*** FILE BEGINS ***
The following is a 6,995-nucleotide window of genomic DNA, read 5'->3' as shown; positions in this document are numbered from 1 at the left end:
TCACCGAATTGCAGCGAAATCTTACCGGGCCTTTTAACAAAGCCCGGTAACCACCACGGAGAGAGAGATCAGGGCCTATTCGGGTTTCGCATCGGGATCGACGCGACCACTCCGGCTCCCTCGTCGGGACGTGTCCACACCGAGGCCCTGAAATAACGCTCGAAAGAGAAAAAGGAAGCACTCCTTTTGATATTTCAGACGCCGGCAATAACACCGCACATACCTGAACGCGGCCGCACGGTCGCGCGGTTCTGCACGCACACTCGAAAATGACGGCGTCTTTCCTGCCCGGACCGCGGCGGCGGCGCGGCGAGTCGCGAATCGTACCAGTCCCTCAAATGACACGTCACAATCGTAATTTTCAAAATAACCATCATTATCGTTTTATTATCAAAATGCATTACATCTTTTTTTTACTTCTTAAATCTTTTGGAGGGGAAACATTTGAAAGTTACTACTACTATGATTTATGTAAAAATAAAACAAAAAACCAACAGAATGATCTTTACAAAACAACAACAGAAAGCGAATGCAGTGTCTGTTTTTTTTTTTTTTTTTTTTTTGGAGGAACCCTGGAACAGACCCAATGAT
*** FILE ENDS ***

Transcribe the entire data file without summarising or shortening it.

The following is a 6,995-nucleotide window of genomic DNA, read 5'->3' as shown; positions in this document are numbered from 1 at the left end:
TCACCGAATTGCAGCGAAATCTTACCGGGCCTTTTAACAAAGCCCGGTAACCACCACGGAGAGAGAGATCAGGGCCTATTCGGGTTTCGCATCGGGATCGACGCGACCACTCCGGCTCCCTCGTCGGGACGTGTCCACACCGAGGCCCTGAAATAACGCTCGAAAGAGAAAAAGGAAGCACTCCTTTTGATATTTCAGACGCCGGCAATAACACCGCACATACCTGAACGCGGCCGCACGGTCGCGCGGTTCTGCACGCACACTCGAAAATGACGGCGTCTTTCCTGCCCGGACCGCGGCGGCGGCGCGGCGAGTCGCGAATCGTACCAGTCCCTCAAATGACACGTCACAATCGTAATTTTCAAAATAACCATCATTATCGTTTTATTATCAAAATGCATTACATCTTTTTTTTACTTCTTAAATCTTTTGGAGGGGAAACATTTGAAAGTTACTACTACTATGATTTATGTAAAAATAAAACAAAAAACCAACAGAATGATCTTTACAAAACAACAACAGAAAGCGAATGCAGTGTCTGTTTTTTTTTTTTTTTTTTTTTTGGAGGAACCCTGGAACAGACCCAATGAT